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ISU String Project celebrates 20 years of music opportunities for children

Illinois State University's String Project is hosting its spring concert at 11 a.m. on Saturday at the Center for Performing Arts at ISU.
Illinois State University's String Project is hosting its spring concert at 11 a.m. Saturday at the Center for Performing Arts at ISU.

String Project, one of Illinois State University’s longest running community programs, is celebrating 20 years of cultivating a love of music in children.

Many public school systems have faced budget cuts and eliminated some elementary and early middle school music programs.

ISU's String Project is an after-school music program that gives children the chance to play an instrument as early as third grade. The program is led by a mix of ISU faculty, staff, and students in the graduate and undergraduate levels.

Kate Lewis is a professor of viola and interim director of the project. Lewis said the String Project is open to children outside of Unit 5 and District 87.

“We do serve the home school community. We serve the parochial school community, and we serve the rural school communities that don’t have strings at all," said Lewis, adding the project does ask all students to play in their public-school music program if there is one.

Lewis said by the time many students reach the sixth grade, their enthusiasm to start from scratch and try something new may not be as strong as it is when they are younger. So, beginning early can be crucial.

“The earlier we can start, we can really tap into the singing and the enthusiasm, the games side of things and make it really fun [and] engage with how children learn. Younger children learn through play,” Lewis said. “I think that that’s a big difference that happens between starting in third or fourth grade like we do and starting in sixth grade as more and more public-school programs are having to do because of budget issues.”

Regardless of budget cuts, most schools do not offer band or music programs until the fifth grade. She said having kids start an instrument earlier makes a difference in their skills later, particularly by high school.

“We see our students as section leaders. They’re the ones that are doing the all-state music festivals. They’re the ones that are really leading those ensembles. So, those two extra years do really make a difference especially by the time the kids get to high school,” Lewis said.

Not only does this program make a difference in the lives of students once they reach high school, but some of the students who began taking lessons through the String Project are the ones that go on to pursue careers in music.

“We have teachers that were in our program as students who have come to study at ISU to then teach the next generation of students. So, we’ve had two of those students grow up and become teachers themselves,” Lewis said.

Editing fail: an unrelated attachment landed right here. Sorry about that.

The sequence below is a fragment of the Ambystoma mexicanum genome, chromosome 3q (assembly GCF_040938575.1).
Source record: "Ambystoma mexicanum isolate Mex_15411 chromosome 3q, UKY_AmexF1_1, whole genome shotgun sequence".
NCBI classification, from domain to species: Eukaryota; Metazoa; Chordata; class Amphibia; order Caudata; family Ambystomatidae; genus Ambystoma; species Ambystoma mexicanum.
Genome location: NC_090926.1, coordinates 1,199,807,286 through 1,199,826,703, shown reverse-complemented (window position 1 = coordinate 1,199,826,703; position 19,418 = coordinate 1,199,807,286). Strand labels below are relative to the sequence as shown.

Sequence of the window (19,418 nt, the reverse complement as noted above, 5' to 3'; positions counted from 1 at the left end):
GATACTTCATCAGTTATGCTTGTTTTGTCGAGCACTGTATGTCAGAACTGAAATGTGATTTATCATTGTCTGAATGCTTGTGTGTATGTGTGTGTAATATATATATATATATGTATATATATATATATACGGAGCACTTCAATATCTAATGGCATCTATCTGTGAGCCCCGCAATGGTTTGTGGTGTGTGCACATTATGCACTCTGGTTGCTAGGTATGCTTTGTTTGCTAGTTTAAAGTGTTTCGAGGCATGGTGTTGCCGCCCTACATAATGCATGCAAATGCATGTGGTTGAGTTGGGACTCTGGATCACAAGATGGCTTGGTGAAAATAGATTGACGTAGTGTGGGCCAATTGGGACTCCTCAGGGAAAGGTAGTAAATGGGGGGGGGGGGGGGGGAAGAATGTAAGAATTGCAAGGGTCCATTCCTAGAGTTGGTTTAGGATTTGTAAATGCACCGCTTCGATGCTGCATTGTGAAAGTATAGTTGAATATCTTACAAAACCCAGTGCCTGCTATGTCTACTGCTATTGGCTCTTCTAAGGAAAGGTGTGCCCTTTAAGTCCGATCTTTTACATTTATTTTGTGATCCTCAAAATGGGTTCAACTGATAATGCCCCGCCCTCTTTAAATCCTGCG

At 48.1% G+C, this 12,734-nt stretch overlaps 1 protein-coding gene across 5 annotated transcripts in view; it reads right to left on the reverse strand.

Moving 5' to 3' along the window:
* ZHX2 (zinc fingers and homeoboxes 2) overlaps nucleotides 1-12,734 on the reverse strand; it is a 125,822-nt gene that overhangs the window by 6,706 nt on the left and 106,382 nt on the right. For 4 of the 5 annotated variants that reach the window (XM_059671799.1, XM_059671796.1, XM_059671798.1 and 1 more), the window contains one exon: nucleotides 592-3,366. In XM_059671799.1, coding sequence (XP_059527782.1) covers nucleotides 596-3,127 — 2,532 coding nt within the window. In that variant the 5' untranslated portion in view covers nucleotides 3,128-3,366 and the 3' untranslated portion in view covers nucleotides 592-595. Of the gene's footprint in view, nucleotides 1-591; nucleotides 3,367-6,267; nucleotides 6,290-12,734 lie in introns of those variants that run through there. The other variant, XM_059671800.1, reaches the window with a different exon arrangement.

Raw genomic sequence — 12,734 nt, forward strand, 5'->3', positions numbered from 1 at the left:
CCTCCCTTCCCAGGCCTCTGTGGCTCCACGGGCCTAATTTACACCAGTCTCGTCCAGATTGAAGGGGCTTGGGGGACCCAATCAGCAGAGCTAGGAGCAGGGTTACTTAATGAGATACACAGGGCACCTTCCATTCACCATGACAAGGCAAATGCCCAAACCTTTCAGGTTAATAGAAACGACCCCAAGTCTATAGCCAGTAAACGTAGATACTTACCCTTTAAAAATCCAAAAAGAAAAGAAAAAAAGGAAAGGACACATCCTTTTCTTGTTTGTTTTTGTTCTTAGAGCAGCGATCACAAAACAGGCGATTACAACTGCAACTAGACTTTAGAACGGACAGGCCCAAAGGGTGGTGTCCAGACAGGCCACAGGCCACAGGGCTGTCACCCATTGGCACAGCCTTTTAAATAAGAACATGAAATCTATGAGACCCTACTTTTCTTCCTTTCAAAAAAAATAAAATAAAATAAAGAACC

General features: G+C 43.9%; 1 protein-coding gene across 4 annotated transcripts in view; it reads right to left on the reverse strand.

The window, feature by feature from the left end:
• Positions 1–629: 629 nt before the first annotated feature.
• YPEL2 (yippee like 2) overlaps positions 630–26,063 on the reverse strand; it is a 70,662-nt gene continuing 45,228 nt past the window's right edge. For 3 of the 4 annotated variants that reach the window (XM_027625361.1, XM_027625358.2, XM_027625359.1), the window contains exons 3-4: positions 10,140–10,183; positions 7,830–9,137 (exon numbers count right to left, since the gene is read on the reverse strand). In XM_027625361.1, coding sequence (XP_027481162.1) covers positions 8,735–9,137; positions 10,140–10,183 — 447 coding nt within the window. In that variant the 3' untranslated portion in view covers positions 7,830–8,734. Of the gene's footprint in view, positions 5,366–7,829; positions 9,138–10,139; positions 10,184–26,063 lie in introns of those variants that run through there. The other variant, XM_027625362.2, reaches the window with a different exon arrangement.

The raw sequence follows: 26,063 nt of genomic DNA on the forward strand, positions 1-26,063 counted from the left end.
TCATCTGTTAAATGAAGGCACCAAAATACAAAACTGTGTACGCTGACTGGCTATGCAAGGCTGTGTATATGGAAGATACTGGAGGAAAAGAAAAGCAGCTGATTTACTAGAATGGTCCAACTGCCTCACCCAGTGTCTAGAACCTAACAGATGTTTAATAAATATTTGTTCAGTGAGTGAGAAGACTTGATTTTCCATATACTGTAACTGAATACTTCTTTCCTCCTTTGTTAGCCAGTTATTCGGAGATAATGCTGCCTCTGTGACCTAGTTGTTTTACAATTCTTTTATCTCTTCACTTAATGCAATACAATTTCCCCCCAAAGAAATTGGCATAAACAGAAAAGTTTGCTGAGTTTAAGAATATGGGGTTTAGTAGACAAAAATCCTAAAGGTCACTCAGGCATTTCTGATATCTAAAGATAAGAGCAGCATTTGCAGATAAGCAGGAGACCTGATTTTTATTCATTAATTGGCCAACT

Lewis said it is not only the children learning in the program that grow, but many of the university students who are teaching the third through twelfth grade students also grow in their confidence.

“We hear so much about how mental health is such a real problem on college campuses these days, and I think that having them teaching students has really given them a purpose to their studies here. It’s given them a purpose to go to their classes and learn new techniques for teaching and come try them out in String Project. It really gives them something tangible to hold onto, and it reaffirms their choice,” Lewis said.

The String Project also serves as a place where third through twelfth grade students and the university students can build relationships.

“They (teachers) come in as freshman and are maybe scared of kids a little bit. They don’t necessarily know how to interact with them, but by the time they’re seniors, they are organizing the concert procedures and they’re team leaders and communicating with parents and really have so much confidence in what they’re doing,” Lewis said.

Typically, 130 students and 20-25 teachers are involved in the program. While the program is recovering from the toll COVID-19 took on in-person activities, roughly 100 students are currently enrolled.

Lewis said the accessibility of the program also helps make it unique.

“In String Project, our tuition is very low compared to comparable programs anywhere else. Additionally, we offer scholarships. Up to 75% of our tuition can be deferred through scholarships thanks to donors and grant support that we have for our program,” Lewis said.

Scholarships also can include loaned instruments. If a family cannot afford to rent an instrument, the String Project finds a way to put one in the child's hands for a year to give all enrolled children the opportunity to learn.

Whether children know right away they want to pursue music, or they just want to try out an instrument, the program seeks to put an instrument in the hands of as many kids as possible.

The spring concert is at 11 a.m. on Saturday at the Center for Performing Arts at ISU.

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WGLT Senior Reporter Charlie Schlenker has spent more than three award-winning decades in radio. He lives in Normal with his family.
Jordan Mead is a reporting intern at WGLT. She joined the station in 2021.
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